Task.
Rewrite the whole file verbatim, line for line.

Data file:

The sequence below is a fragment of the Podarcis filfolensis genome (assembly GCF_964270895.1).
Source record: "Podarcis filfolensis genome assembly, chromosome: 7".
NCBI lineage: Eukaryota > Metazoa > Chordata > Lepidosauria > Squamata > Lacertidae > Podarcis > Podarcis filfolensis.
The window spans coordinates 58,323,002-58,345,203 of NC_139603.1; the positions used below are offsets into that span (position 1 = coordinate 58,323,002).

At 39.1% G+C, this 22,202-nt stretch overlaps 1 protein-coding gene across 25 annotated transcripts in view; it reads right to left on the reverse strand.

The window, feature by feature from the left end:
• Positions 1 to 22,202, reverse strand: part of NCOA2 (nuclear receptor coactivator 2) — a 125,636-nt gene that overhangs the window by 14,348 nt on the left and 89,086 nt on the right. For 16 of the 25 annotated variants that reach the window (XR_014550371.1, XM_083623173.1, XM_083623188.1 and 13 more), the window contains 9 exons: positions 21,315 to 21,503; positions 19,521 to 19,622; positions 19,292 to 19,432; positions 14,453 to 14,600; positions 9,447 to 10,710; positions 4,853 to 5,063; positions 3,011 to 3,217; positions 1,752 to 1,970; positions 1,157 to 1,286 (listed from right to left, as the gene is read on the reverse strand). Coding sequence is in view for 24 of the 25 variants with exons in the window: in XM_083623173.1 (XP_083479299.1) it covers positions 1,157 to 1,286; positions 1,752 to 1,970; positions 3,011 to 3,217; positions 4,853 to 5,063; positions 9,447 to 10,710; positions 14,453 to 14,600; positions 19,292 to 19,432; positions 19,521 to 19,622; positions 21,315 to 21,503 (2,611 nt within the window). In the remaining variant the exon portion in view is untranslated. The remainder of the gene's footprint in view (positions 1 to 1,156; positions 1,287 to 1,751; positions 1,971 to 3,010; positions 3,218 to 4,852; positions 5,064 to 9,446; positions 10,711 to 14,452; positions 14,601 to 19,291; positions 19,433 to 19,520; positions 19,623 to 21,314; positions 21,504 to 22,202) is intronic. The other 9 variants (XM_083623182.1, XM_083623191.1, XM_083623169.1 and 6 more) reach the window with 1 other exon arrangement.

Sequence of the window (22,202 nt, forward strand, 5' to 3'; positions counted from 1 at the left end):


The sequence below is a fragment of the Podarcis filfolensis genome (assembly GCF_964270895.1).
Source record: "Podarcis filfolensis genome assembly, chromosome: 7".
NCBI lineage: Eukaryota > Metazoa > Chordata > Lepidosauria > Squamata > Lacertidae > Podarcis > Podarcis filfolensis.
The window spans coordinates 58,323,002-58,345,203 of NC_139603.1; the positions used below are offsets into that span (position 1 = coordinate 58,323,002).

At 39.1% G+C, this 22,202-nt stretch overlaps 1 protein-coding gene across 25 annotated transcripts in view; it reads right to left on the reverse strand.

The window, feature by feature from the left end:
• Positions 1 to 22,202, reverse strand: part of NCOA2 (nuclear receptor coactivator 2) — a 125,636-nt gene that overhangs the window by 14,348 nt on the left and 89,086 nt on the right. For 16 of the 25 annotated variants that reach the window (XR_014550371.1, XM_083623173.1, XM_083623188.1 and 13 more), the window contains 9 exons: positions 21,315 to 21,503; positions 19,521 to 19,622; positions 19,292 to 19,432; positions 14,453 to 14,600; positions 9,447 to 10,710; positions 4,853 to 5,063; positions 3,011 to 3,217; positions 1,752 to 1,970; positions 1,157 to 1,286 (listed from right to left, as the gene is read on the reverse strand). Coding sequence is in view for 24 of the 25 variants with exons in the window: in XM_083623173.1 (XP_083479299.1) it covers positions 1,157 to 1,286; positions 1,752 to 1,970; positions 3,011 to 3,217; positions 4,853 to 5,063; positions 9,447 to 10,710; positions 14,453 to 14,600; positions 19,292 to 19,432; positions 19,521 to 19,622; positions 21,315 to 21,503 (2,611 nt within the window). In the remaining variant the exon portion in view is untranslated. The remainder of the gene's footprint in view (positions 1 to 1,156; positions 1,287 to 1,751; positions 1,971 to 3,010; positions 3,218 to 4,852; positions 5,064 to 9,446; positions 10,711 to 14,452; positions 14,601 to 19,291; positions 19,433 to 19,520; positions 19,623 to 21,314; positions 21,504 to 22,202) is intronic. The other 9 variants (XM_083623182.1, XM_083623191.1, XM_083623169.1 and 6 more) reach the window with 1 other exon arrangement.

Sequence of the window (22,202 nt, forward strand, 5' to 3'; positions counted from 1 at the left end):